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in-place functor comparison instead of std::binary_function

 
 
news.online.no
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      01-30-2006
Hi all

Rather than writing std::binary:functions I thought it would be nice to
create a comparison expression directly into the algorithm expression.
Typical use is

struct Person
{
std::string name () const;
};

// Find "John"
std::vector<Person>::iterator it = std::find_if (persons.begin(),
persons.end(), somehow bind Person::name method == "John");

While std::equal could be used in some simple cases, it does not accept
mixed input like &Person::name and "John" (at least to my knowledge)

Is there a way to accomplish this type of comparison using a mix of
binding of functions /return values and plain values ?

Thanks,

Anders


 
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peter steiner
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      01-30-2006
news.online.no wrote:
> Hi all
>
> Rather than writing std::binary:functions I thought it would be nice to
> create a comparison expression directly into the algorithm expression.
> Typical use is
>
> struct Person
> {
> std::string name () const;
> };
>
> // Find "John"
> std::vector<Person>::iterator it = std::find_if (persons.begin(),
> persons.end(), somehow bind Person::name method == "John");
>
> While std::equal could be used in some simple cases, it does not accept
> mixed input like &Person::name and "John" (at least to my knowledge)
>
> Is there a way to accomplish this type of comparison using a mix of
> binding of functions /return values and plain values ?


boost::lambda provides a solution to your problem.

std::vector<Person>::iterator it = std::find_if (persons.begin(),
persons.end(), bind(&Person::name, _1) == "John");

it is perfectly suited for simple ad-hoc functor declarations in
std::algorithms and the like.

have a look at http://boost.org/doc/html/lambda.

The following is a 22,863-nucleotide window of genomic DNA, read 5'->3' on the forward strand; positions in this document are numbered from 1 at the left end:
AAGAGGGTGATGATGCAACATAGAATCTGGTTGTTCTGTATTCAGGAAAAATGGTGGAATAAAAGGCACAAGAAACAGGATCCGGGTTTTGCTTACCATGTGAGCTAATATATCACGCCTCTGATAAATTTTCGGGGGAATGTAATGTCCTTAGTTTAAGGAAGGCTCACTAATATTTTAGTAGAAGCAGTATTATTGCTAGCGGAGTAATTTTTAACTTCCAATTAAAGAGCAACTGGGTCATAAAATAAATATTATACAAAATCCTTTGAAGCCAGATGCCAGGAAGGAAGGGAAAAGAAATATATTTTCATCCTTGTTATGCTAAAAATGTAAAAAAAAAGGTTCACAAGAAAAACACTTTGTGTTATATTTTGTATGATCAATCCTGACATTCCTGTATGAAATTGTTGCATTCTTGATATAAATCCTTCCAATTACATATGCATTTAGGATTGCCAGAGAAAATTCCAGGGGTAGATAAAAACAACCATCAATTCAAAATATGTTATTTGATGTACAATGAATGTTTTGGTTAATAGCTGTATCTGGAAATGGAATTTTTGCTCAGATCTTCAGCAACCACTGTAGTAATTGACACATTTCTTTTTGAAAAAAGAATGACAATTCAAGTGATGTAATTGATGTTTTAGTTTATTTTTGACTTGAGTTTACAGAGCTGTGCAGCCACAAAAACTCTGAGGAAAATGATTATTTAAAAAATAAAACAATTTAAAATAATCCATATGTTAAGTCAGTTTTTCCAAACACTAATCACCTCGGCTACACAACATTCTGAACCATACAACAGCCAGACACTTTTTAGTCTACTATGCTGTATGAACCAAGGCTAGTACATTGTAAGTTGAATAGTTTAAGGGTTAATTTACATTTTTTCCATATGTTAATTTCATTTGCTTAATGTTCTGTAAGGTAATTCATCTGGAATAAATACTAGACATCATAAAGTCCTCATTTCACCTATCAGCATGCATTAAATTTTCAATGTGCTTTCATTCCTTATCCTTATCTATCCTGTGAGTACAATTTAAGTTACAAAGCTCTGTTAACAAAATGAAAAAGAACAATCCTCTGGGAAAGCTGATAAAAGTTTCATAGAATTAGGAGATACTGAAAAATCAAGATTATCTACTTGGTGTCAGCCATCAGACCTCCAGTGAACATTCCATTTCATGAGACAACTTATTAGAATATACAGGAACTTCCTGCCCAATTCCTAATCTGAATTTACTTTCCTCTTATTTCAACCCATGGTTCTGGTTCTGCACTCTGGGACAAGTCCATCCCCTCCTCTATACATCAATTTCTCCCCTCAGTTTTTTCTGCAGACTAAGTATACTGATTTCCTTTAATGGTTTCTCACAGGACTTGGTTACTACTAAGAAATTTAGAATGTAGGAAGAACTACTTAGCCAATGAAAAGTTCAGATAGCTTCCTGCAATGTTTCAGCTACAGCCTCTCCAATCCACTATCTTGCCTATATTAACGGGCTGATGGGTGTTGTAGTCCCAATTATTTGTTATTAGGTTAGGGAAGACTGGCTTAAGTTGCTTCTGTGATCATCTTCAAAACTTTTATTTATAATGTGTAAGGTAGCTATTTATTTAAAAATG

-- peter

 
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Daniel T.
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      01-30-2006
In article <(E-Mail Removed)>,
"news.online.no" <(E-Mail Removed)> wrote:

> Hi all
>
> Rather than writing std::binary:functions I thought it would be nice to
> create a comparison expression directly into the algorithm expression.
> Typical use is
>
> struct Person
> {
> std::string name () const;
> };
>
> // Find "John"
> std::vector<Person>::iterator it = std::find_if (persons.begin(),
> persons.end(), somehow bind Person::name method == "John");
>
> While std::equal could be used in some simple cases, it does not accept
> mixed input like &Person::name and "John" (at least to my knowledge)
>
> Is there a way to accomplish this type of comparison using a mix of
> binding of functions /return values and plain values ?


compose1(bind2nd(equal_to<string>(), "John"), mem_fun_ref(&Person::name))

The above predicate takes a Person&, calls '.name()' on it, the passes
the result to a binder2nd which it to "John" using equal_to<string>.

Warning: compose1 is not part of the standard library, but is part of
the original STL. Look it up in <http://www.sgi.com/tech/stl/> for
example.

--
Magic depends on tradition and belief. It does not welcome observation,
nor does it profit by experiment. On the other hand, science is based
on experience; it is open to correction by observation and experiment.
 
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